Geeks and Presenting to Business Folks

Our chapter for this week is titled “A Geek’s Guide to Presenting to Business People”. They give a five-step process to follow to help you (a geek) to present to business people better, I think one specifically is where a lot if disconnect happens between geeks presenting and the business people trying to listen to the presentation, that is step 4 of their 5 steps, which is: “Present, connect, and resonate”. I think this step is the one that geeks miss the most. A lot of times we present wonderfully, but we don’t connect. Why don’t we connect? We are emotionless beings and we strip out all emotions to just present logic and reason, but when we are trying to get folks to listen to our ideas and get them on board with something or to get excited about something, we need emotion to do just that. Facts and figures are just not enough for getting people excited about a topic from a presentation.

Our book does a great job of walking through this, but since hopefully all of you have read it, I am going to review an article that I found, titled: “A geek’s guide to presenting to business people“, which is surprisingly the exact title of the chapter in our book. The article adds a lot of good steps to the chapter that help us understand how to better present to suits, as we call them. The article is written by Dan Taylor. It goes over 6 great suggestions, and some of them have a lot of subpoints. The subjects below are referencing the article linked above.

Plan Your Destination

The article starts off with some great advice, planning. You need to plan what your goal is. What are you wanting the audience to understand? Where are you going? They reference the example of going on a trip, and the fact that you probably just don’t jump in your car, pick a direction, and go (unless you’re my friends and I, who do that), and that you pick a destination before leaving. This is what you need to do with your presentation to connect with the suits.

Know the Suits

You need to know stuff about who you are presenting to, to figure out how to best present to them. In speech class, we call this audience analysis, which is simply analyzing the types of people you are going to be speaking to, to figure out how to best craft your presentation so that they understand it.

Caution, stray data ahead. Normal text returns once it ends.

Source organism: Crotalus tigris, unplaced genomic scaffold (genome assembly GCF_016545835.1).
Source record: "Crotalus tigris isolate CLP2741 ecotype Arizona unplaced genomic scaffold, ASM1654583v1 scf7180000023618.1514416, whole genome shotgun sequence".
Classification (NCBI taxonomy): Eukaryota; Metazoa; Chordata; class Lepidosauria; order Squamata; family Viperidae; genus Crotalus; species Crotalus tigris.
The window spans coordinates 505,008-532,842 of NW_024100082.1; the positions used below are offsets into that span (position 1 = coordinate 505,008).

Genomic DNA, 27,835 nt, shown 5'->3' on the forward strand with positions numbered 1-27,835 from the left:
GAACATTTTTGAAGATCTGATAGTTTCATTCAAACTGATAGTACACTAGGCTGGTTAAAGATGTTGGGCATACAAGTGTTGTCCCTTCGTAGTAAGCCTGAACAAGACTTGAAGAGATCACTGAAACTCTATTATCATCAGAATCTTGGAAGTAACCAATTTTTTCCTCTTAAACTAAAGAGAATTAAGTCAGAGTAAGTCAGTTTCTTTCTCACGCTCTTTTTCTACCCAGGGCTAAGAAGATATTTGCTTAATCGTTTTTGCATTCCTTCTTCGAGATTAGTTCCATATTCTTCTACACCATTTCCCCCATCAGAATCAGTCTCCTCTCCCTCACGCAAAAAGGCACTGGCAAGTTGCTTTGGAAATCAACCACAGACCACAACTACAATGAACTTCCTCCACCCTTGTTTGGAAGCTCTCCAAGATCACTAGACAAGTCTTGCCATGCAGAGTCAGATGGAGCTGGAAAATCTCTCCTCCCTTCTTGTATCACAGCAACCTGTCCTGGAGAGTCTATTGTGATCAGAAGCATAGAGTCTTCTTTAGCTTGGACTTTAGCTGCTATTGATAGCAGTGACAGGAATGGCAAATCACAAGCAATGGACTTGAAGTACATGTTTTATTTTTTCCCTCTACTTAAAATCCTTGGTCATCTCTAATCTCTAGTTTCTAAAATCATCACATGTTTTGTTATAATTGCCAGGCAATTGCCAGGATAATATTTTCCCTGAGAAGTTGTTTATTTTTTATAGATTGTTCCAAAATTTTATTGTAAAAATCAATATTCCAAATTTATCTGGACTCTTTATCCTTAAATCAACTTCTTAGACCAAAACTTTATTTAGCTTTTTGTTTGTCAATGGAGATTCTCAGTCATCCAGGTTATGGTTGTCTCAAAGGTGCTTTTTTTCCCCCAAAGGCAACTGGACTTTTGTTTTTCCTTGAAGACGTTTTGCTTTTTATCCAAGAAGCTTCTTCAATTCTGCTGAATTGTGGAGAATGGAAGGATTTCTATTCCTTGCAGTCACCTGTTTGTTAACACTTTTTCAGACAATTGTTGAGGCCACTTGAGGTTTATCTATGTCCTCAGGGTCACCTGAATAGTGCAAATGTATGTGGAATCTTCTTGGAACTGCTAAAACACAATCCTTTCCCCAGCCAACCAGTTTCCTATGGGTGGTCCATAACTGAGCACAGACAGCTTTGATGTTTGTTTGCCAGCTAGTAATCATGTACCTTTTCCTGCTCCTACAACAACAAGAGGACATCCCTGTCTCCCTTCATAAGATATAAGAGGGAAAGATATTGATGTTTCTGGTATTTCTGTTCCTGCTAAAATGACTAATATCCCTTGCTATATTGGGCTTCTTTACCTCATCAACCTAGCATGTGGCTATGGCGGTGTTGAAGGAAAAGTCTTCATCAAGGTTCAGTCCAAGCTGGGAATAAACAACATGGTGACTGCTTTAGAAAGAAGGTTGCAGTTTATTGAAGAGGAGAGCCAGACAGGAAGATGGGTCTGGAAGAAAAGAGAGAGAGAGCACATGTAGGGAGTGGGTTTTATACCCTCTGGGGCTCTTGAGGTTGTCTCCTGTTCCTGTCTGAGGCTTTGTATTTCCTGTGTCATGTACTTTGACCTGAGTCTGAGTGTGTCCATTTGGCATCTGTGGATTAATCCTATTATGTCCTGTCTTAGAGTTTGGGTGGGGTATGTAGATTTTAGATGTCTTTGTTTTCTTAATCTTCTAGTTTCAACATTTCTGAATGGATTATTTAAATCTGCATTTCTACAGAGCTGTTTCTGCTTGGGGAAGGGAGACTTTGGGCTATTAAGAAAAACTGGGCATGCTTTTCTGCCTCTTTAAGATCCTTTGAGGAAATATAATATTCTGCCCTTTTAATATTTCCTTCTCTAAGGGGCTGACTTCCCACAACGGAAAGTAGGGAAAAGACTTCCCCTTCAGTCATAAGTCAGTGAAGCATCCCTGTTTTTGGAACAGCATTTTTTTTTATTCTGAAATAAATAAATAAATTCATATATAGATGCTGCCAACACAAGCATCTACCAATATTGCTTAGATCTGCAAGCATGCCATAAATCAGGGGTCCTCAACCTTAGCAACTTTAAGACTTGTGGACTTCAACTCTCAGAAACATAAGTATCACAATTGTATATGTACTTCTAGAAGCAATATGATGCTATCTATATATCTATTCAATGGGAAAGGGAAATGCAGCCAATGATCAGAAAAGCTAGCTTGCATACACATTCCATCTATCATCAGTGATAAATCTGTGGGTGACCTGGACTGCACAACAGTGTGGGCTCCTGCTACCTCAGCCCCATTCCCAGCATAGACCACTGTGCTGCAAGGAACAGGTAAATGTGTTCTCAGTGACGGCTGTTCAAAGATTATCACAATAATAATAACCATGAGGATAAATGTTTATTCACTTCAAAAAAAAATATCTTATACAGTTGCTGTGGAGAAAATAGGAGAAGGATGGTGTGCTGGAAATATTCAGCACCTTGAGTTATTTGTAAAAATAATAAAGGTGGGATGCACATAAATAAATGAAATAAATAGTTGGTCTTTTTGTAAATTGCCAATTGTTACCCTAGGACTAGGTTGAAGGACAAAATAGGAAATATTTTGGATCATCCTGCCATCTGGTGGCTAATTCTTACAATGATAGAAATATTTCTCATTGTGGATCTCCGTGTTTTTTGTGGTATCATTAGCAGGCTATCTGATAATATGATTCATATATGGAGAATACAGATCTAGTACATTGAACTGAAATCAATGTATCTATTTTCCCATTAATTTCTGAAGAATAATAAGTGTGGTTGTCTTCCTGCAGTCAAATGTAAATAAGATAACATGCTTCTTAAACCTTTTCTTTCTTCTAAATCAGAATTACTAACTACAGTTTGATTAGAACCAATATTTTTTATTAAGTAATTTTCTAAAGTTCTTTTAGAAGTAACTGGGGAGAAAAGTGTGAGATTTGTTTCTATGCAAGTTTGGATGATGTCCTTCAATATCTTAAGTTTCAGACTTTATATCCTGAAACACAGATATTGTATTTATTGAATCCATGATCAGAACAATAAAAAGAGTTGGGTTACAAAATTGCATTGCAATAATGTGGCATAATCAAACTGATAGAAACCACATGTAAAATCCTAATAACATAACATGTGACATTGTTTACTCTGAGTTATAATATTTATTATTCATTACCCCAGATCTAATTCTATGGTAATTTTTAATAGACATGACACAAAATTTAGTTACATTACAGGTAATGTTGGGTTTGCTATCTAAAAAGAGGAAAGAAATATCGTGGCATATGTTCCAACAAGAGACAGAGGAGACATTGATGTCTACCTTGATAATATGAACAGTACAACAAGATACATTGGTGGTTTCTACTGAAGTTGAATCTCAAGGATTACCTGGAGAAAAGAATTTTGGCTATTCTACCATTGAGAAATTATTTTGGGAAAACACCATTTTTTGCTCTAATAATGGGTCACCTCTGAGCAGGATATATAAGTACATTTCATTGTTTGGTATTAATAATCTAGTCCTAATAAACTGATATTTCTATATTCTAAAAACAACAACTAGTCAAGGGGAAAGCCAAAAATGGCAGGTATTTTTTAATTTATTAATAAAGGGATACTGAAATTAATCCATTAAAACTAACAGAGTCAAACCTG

Love is in the Air. Not really.

The article talks about how as geeks we are taught from day one to remove emotions. But you can’t do this for a speech or presentation. You need to express emotion so that your audience can connect to you and what you’re talking about. Have you ever heard those speakers or teachers who just speak in monotone the whole time? Don’t be them.

Believe it or not, there can be TOO much information.

This may seem hard to believe, but there can be too much information. You might enjoy one or two or three or four of the images attached at the end of this blog. There are some other subpoints, but I think that they boil down to: don’t be late to your own presentation, and 10-20-30. What is 10-20-30? Your PowerPoint shouldn’t contain more than 10 slides (or you’ll lose people), it shouldn’t last longer than 20 minutes (or you’ll lose people), and it shouldn’t have text less than the size of a 30pt font (or you’ll lose old suits).


A lot of times in our programming lives as geeks, we don’t practice things. We learn by trial and error, and trying. For speaking however or presenting, you also need to practice and practice. Go through the presentation and fix any things that don’t flow well. Ask some friends to listen to it too, it’s different with people compared to being by yourself.

Below are some images related to my blog topics to laugh at.

download (1) download (2) download images 20110810bulletpointpresentation

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